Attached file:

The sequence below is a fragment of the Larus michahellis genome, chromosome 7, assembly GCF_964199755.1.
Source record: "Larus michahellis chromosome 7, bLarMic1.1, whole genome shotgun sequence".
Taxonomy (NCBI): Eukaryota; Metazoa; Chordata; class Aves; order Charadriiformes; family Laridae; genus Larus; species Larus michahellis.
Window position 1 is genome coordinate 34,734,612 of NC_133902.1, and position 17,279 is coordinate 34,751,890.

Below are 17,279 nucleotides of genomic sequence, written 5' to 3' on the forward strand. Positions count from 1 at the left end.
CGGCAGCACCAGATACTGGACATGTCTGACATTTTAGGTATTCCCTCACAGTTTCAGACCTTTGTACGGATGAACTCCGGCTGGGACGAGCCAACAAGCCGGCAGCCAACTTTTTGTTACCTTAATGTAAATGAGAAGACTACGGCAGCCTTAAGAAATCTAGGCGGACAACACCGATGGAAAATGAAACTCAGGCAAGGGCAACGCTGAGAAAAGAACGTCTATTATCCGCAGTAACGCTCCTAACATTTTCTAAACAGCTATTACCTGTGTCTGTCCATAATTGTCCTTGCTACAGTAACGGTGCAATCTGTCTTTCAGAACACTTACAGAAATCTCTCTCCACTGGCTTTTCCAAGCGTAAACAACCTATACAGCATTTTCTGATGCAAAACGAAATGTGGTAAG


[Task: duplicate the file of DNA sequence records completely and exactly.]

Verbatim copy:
The sequence below is a fragment of the Larus michahellis genome, chromosome 7, assembly GCF_964199755.1.
Source record: "Larus michahellis chromosome 7, bLarMic1.1, whole genome shotgun sequence".
Taxonomy (NCBI): Eukaryota; Metazoa; Chordata; class Aves; order Charadriiformes; family Laridae; genus Larus; species Larus michahellis.
Window position 1 is genome coordinate 34,734,612 of NC_133902.1, and position 17,279 is coordinate 34,751,890.

Below are 17,279 nucleotides of genomic sequence, written 5' to 3' on the forward strand. Positions count from 1 at the left end.
CGGCAGCACCAGATACTGGACATGTCTGACATTTTAGGTATTCCCTCACAGTTTCAGACCTTTGTACGGATGAACTCCGGCTGGGACGAGCCAACAAGCCGGCAGCCAACTTTTTGTTACCTTAATGTAAATGAGAAGACTACGGCAGCCTTAAGAAATCTAGGCGGACAACACCGATGGAAAATGAAACTCAGGCAAGGGCAACGCTGAGAAAAGAACGTCTATTATCCGCAGTAACGCTCCTAACATTTTCTAAACAGCTATTACCTGTGTCTGTCCATAATTGTCCTTGCTACAGTAACGGTGCAATCTGTCTTTCAGAACACTTACAGAAATCTCTCTCCACTGGCTTTTCCAAGCGTAAACAACCTATACAGCATTTTCTGATGCAAAACGAAATGTGGTAAG